Beardslee trout are alive and kicking in Lake Crescent.
Should they ever disappear, the Beardslee — found nowhere else on Earth — would be gone forever.
That was the thinking two summers ago when Olympic National Park closed the lake to all but catch-and-release fishing.
In that time, the Beardslee has thrived.
Beardslee trout are the prized residents of this glacier-carved lake bracketed by the Strait of Juan de Fuca and the Olympic Mountains.
Large Beardslees, once targeted for their beautiful blue-skinned backs and delicious meat, now swim free of human predators.
But there’s some doubt whether the fish is still at risk and if the lake should remain catch-and-release.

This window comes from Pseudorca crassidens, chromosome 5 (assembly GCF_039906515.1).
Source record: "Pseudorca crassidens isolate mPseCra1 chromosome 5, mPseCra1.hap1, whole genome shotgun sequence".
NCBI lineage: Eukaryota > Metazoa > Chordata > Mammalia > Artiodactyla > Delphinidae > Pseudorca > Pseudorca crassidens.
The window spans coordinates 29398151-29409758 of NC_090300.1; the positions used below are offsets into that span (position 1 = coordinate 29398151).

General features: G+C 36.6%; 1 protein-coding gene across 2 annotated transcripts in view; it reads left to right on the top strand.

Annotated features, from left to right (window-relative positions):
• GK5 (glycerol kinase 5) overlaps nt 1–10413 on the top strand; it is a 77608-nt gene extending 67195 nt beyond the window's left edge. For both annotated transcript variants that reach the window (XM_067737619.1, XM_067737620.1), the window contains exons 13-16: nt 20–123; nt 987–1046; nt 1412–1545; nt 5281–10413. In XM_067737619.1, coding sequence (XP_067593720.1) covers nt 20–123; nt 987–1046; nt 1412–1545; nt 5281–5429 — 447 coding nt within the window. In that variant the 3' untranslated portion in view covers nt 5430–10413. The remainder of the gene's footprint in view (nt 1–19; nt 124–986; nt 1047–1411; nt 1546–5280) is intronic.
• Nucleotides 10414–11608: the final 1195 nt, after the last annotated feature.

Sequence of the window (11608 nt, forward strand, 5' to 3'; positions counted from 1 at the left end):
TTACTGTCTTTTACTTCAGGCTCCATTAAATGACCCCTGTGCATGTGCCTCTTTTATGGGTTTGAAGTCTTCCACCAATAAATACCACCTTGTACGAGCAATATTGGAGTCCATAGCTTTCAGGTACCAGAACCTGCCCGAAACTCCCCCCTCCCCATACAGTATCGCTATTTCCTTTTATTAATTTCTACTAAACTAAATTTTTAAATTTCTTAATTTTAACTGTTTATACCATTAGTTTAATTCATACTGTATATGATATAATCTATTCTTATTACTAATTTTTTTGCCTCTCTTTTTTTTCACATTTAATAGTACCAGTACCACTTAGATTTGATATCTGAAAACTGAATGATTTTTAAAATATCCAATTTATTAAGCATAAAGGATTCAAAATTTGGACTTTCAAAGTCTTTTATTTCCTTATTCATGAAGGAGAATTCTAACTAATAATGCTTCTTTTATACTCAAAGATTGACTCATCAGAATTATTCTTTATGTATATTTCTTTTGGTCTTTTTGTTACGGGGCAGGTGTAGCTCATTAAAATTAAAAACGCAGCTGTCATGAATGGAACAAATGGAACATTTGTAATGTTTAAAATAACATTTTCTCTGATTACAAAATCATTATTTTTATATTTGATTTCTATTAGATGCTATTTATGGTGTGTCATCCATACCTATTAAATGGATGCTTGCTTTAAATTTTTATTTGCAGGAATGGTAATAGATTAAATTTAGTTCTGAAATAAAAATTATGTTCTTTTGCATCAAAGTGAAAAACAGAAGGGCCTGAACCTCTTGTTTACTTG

Recent counts of egg beds — called redds — suggest the Beardslee has quickly rebounded from a critically low stage in the spring of 2000.
Olympic National Park counted only 35 redds that year, the fewest ever observed.
However, this year’s redd count of 159 was the highest since the tallies began in 1989. The annual average is 71.The rest of this story appears in today’s Peninsula Daily News sports section. Click on “Subscribe” to get the PDN delivered to your home or office.